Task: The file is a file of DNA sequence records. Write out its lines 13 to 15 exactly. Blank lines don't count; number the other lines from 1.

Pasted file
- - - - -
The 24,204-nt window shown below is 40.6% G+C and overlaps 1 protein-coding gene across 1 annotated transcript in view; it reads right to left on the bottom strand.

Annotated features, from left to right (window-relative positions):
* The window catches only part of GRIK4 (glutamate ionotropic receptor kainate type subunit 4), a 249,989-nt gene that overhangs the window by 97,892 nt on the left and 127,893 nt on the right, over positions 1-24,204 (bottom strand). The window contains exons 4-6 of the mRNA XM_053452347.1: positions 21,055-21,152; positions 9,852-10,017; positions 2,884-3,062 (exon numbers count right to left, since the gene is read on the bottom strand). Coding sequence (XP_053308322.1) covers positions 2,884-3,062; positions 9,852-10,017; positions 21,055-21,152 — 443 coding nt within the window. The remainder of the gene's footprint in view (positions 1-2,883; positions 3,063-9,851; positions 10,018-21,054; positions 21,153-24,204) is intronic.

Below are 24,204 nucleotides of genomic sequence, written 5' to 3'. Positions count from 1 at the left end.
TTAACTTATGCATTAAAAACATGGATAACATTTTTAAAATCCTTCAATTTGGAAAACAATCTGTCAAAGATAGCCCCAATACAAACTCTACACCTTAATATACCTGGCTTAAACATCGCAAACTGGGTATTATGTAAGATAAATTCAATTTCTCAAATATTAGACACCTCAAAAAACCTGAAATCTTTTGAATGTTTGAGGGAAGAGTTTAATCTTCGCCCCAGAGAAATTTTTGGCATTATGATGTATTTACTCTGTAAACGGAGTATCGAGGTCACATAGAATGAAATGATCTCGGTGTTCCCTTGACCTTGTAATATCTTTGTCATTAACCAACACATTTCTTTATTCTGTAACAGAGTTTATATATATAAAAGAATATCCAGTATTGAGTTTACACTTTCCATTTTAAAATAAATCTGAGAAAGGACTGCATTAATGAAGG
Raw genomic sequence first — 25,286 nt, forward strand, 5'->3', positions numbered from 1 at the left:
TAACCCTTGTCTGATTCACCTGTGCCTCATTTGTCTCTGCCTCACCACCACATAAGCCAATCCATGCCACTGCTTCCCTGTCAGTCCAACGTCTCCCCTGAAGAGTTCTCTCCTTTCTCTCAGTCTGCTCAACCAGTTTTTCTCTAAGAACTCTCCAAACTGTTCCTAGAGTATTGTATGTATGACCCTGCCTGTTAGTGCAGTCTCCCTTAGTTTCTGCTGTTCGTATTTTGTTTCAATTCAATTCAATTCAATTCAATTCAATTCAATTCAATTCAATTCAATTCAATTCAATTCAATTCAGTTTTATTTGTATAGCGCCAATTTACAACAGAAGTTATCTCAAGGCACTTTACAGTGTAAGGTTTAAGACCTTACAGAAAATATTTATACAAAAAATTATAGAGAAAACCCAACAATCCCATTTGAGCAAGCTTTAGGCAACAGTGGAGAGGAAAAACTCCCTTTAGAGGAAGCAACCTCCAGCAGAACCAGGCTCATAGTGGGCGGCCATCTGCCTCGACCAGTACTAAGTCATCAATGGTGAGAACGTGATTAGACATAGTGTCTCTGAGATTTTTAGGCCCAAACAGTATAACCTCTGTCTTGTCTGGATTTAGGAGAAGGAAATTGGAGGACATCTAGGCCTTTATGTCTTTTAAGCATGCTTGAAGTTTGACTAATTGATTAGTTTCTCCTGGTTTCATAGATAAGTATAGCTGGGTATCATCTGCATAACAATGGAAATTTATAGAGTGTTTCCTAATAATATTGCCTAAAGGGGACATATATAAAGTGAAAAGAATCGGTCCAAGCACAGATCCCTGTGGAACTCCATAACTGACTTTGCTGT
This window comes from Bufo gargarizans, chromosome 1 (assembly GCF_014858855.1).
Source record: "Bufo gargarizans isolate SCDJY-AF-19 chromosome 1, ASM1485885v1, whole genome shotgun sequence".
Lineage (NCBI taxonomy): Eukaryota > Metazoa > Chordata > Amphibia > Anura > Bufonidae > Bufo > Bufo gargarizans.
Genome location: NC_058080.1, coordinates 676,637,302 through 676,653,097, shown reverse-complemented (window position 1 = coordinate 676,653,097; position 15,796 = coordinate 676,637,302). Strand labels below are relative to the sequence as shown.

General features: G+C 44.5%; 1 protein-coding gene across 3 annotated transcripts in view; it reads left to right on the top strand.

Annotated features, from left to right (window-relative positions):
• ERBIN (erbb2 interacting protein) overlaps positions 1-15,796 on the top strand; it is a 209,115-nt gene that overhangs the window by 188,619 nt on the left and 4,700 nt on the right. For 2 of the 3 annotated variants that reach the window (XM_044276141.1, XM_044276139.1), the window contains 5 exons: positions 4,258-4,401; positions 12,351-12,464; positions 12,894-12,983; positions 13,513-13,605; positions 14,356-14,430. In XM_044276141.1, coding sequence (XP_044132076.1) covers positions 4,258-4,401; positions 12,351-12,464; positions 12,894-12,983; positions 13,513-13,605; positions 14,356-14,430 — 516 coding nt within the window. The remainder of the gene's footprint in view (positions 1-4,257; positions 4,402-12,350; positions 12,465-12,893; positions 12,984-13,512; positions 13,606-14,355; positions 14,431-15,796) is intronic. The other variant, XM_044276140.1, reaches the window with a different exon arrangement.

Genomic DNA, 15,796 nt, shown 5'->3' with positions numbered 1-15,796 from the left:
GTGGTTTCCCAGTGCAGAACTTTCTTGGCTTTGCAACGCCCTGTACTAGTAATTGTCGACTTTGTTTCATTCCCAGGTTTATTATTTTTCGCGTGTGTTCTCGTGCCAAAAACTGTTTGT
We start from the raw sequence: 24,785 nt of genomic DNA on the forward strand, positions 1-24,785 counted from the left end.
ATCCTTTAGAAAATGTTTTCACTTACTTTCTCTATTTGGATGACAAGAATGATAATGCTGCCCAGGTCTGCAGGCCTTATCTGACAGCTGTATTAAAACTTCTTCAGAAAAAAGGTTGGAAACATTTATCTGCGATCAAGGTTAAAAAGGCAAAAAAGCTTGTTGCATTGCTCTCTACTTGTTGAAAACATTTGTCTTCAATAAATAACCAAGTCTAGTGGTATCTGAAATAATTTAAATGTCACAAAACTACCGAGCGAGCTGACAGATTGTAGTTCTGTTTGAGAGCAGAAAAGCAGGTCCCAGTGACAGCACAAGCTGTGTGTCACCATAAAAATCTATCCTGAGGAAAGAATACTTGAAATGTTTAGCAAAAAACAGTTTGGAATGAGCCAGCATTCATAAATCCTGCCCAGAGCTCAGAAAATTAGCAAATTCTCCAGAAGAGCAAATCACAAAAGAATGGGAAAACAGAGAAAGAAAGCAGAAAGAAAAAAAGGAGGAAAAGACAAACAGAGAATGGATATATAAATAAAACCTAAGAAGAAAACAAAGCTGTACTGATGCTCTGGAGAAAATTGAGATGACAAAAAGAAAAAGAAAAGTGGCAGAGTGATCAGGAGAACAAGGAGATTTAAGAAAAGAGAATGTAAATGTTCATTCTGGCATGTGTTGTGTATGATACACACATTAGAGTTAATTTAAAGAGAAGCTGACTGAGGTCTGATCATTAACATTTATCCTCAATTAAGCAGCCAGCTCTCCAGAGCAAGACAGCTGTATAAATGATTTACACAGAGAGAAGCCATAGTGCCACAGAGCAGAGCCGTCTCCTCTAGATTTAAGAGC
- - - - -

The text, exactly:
Annotated features, from left to right (window-relative positions):
• ERBIN (erbb2 interacting protein) overlaps positions 1-15,796 on the top strand; it is a 209,115-nt gene that overhangs the window by 188,619 nt on the left and 4,700 nt on the right. For 2 of the 3 annotated variants that reach the window (XM_044276141.1, XM_044276139.1), the window contains 5 exons: positions 4,258-4,401; positions 12,351-12,464; positions 12,894-12,983; positions 13,513-13,605; positions 14,356-14,430. In XM_044276141.1, coding sequence (XP_044132076.1) covers positions 4,258-4,401; positions 12,351-12,464; positions 12,894-12,983; positions 13,513-13,605; positions 14,356-14,430 — 516 coding nt within the window. The remainder of the gene's footprint in view (positions 1-4,257; positions 4,402-12,350; positions 12,465-12,893; positions 12,984-13,512; positions 13,606-14,355; positions 14,431-15,796) is intronic. The other variant, XM_044276140.1, reaches the window with a different exon arrangement.

Genomic DNA, 15,796 nt, shown 5'->3' with positions numbered 1-15,796 from the left: